Dietary Patterns among Older People and the Associations with Social Environment and Individual Factors in Taiwan: A Multilevel Analysis

Yi Hsuan Lin, Hui Chuan Hsu, Chyi Huey Bai, Wen Chi Wu

Research output: Contribution to journalArticlepeer-review

Abstract

Individual factors relating to dietary behaviors are widely explored. However, the effects of social environment on dietary patterns for the older people are less explored. The purpose of this study was to identify dietary patterns among older people in Taiwan and to examine the relationship of dietary patterns with social environment and individual factors. The current study used the 2013–2016 Nutrition and Health Survey in Taiwan. The sample was representative at the national and city levels. Only those who were aged 55 years old and above were included for analysis (n = 2922); the mean age of the participants was 68.62 (SD = 8.76). The city-level data, including population characteristics, food availability, and age-friendly city indicators, were obtained from the open data and survey report of government. Three dietary patterns were identified: high protein-vegetable (41.6%), high sweets and low protein-vegetables (37.9%), and high viscera and fats (20.5%). The results of multilevel multinomial logistic regressions showed that marital status, economic status, education, drinking alcohol, dietary belief, living a the city with more food availability, and bus accessibility were related to dietary patterns. Dietary patterns are related to the individual-level factors and social environment. Healthy dietary beliefs and age-friendly environments are beneficial to promoting healthy dietary patterns.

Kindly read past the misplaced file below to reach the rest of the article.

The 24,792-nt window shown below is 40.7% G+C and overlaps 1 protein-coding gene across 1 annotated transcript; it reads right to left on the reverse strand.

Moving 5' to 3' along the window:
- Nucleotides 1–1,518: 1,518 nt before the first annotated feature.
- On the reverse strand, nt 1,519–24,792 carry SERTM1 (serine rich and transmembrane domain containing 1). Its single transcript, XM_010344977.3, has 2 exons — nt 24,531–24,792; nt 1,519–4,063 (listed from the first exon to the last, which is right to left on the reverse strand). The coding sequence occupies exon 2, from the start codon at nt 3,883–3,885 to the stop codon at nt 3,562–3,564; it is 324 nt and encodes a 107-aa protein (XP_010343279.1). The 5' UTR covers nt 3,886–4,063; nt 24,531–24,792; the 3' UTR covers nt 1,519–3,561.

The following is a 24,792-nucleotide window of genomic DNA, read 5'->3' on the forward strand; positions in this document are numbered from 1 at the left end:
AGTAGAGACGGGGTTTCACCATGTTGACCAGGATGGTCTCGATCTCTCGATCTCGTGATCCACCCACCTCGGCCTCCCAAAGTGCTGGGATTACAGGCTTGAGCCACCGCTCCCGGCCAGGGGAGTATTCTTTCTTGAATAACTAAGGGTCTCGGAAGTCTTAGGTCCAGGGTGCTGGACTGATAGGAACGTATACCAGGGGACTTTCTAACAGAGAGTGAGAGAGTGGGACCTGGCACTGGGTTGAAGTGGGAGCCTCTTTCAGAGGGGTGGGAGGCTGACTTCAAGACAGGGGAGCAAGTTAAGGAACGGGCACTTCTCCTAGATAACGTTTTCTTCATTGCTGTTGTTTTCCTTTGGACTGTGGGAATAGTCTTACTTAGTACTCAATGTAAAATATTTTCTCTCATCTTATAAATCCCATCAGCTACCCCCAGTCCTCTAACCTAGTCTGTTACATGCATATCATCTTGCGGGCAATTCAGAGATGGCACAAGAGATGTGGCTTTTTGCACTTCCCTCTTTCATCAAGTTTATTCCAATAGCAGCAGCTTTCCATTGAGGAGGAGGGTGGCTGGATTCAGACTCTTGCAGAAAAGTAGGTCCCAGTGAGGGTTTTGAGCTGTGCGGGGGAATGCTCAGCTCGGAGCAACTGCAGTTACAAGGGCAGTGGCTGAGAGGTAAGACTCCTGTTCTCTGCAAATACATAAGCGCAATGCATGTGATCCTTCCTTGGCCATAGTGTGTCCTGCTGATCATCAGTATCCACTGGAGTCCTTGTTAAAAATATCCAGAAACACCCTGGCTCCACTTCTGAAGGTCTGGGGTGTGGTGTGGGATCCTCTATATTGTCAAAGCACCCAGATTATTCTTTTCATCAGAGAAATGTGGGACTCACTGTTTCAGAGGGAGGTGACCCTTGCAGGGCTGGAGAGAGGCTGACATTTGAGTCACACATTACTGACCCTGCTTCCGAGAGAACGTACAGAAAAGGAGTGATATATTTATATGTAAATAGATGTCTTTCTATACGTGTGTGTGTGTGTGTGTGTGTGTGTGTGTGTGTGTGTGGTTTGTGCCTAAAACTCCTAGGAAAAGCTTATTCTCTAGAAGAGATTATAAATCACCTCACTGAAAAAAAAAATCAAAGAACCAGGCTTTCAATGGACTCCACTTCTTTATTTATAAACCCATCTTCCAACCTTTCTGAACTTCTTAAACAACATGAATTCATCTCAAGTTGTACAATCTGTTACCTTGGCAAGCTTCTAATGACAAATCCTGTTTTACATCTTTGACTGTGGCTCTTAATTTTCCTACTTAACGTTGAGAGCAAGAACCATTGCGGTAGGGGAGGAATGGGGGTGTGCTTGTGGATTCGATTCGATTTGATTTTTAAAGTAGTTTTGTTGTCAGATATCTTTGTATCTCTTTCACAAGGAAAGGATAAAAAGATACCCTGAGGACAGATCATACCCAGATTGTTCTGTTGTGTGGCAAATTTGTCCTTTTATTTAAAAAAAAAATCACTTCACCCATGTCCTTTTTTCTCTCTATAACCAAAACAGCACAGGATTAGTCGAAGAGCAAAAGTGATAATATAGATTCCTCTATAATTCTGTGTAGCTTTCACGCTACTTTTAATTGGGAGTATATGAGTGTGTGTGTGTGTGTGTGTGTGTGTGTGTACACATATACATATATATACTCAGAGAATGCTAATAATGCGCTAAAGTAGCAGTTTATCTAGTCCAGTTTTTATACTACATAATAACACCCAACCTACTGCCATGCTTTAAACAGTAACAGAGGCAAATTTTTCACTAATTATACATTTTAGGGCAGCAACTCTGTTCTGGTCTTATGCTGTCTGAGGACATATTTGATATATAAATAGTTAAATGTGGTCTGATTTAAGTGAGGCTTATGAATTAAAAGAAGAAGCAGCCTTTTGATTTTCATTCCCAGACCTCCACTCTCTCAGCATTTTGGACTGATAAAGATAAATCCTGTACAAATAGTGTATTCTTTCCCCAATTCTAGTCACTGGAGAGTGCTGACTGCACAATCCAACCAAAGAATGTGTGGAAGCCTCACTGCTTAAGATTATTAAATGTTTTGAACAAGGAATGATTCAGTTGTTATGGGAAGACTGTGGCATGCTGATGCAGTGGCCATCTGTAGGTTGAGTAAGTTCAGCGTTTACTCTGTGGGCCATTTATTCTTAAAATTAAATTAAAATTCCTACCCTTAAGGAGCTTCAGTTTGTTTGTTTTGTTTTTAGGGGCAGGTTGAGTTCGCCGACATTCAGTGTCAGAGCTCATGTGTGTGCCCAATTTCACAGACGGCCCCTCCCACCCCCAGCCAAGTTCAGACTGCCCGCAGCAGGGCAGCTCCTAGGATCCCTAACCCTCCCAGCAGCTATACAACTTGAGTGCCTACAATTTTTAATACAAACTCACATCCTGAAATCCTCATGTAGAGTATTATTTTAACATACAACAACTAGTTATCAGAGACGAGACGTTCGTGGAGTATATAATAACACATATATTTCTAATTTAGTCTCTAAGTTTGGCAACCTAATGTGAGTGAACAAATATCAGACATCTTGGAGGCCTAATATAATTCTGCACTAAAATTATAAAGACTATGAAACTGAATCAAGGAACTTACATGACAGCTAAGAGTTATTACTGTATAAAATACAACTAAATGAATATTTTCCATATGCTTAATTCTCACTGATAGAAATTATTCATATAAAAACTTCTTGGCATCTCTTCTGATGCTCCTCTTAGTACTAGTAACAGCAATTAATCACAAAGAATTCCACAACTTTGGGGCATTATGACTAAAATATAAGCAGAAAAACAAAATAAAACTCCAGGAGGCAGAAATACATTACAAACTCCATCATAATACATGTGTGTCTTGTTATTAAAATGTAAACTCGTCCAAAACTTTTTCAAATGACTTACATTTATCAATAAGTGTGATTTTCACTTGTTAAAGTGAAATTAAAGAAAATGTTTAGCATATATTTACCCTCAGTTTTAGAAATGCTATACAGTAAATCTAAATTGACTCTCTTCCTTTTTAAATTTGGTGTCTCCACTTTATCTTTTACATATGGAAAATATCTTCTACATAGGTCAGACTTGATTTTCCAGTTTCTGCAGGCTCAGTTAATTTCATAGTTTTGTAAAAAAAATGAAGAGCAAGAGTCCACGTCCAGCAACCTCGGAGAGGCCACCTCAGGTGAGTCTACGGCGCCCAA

Original languageEnglish
Article number3982
JournalInternational journal of environmental research and public health
Volume19
Issue number7
DOIs
Publication statusPublished - Apr 1 2022

Keywords

  • age-friendly city
  • dietary behavior
  • dietary belief
  • health promotion
  • older adults
  • social environment

ASJC Scopus subject areas

  • Pollution
  • Public Health, Environmental and Occupational Health
  • Health, Toxicology and Mutagenesis

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